A group of American scientists recently made an amazing discovery about how migratory birds harvest energy in an amazing way to survive flights across continents.
Using a wind tunnel and a flock of birds, a team led by scientists from the University of Massachusetts Amherst was able to discover that migratory birds burn huge amounts of protein at the start of their flight. This turns on its head the traditional theory that migratory birds increase their protein intake towards the end of their journey.
The scientists also found that birds, many of which fly more than 1,000 miles non-stop twice a year to get from breeding grounds to wintering grounds, fuel themselves by burning fat at a constant rate as they fly. that they can burn off a fifth of their muscle mass and build it back up again in a matter of days.
“Birds are amazing animals,” says Corey Eloy, lead author of the paper and research fellow at the University of Massachusetts Amherst, where he completed his Ph.D. From Canada to South America. How is this possible? How do they fuel their flight?”
For a very long time, biologists assumed that birds fueled such feats by burning fat stores. Indeed, blubber is an important part of the secretive mix of migratory birds. “The birds in our tests burned fat at a constant rate throughout the flight,” says Eloy. “But we also found that they burned protein at a very high rate early in the flight, and that the rate at which they burned protein decreased.” . as the duration of the flight increases.
“This is a new insight,” explains Alexander Gerson, associate professor of biology at the University of Massachusetts Amherst and senior author of the paper. “Nobody has ever been able to measure this level of protein burning in birds before.”
“We learned that birds burn protein, but not as fast and not as early in the flight,” continues Gerson. “Moreover, these little songbirds can burn 20% of their muscle mass and then fully recover in a matter of days.” . “
To make the breakthrough, Eloy was aided by bird range operators from the Long Point Observatory in Ontario, located along the northern shore of Lake Erie.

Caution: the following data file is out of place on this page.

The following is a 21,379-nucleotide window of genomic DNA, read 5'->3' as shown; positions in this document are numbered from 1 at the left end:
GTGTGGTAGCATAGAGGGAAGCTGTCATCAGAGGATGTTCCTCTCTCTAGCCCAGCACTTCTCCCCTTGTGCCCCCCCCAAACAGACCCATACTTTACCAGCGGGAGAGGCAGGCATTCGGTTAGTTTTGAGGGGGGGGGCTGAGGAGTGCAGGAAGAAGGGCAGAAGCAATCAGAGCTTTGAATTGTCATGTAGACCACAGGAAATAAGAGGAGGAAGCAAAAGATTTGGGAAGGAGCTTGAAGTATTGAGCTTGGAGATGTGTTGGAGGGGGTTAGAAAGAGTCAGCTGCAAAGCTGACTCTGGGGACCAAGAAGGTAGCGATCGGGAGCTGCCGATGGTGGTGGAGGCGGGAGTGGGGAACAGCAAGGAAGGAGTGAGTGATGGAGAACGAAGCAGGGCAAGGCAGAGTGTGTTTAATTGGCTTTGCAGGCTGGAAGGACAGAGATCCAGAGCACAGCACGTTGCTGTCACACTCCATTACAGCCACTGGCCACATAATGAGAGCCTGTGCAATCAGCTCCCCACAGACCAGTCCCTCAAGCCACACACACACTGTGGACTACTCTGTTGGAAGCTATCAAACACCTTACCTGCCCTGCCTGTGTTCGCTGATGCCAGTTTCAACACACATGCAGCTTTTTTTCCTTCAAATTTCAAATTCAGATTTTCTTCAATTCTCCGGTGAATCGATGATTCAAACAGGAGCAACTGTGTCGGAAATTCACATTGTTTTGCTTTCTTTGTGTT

Each autumn, millions of birds congregate near the observatory on their way to their wintering grounds, including the Blackpool warbler, a small songbird that migrates thousands of miles.
And after capture, 20 birds of the woodland warbler type (black warbler) and 44 birds of the yellow warbler (yellow warbler), a species of songbirds that migrate over shorter distances. Using fog nets, Eloy and his colleagues took the birds to Western University’s Center for Advanced Bird Research, which has a specialized wind tunnel built specifically for observing birds in flight.
Eloy measured lean and fat body mass before the flight, then when the sun went down as birds migrate at night, left them in the wind tunnel.
The scientists observed the birds to determine when they decided to rest. At this point, the team would collect the birds and measure their body weight, fat content, and leanness again, and compare the new data with their pre-flight measurements.
“One of the biggest surprises was that each bird still had a lot of fat when it decided to end its flight,” says Eloy. “But their muscles were lean. It appears that protein, not fat, is the limiting factor in determining how far birds can fly.”
Scientists still don’t fully understand why birds burn such huge stores of protein so early in flight, but potential answers open up a wide range of future avenues of research.
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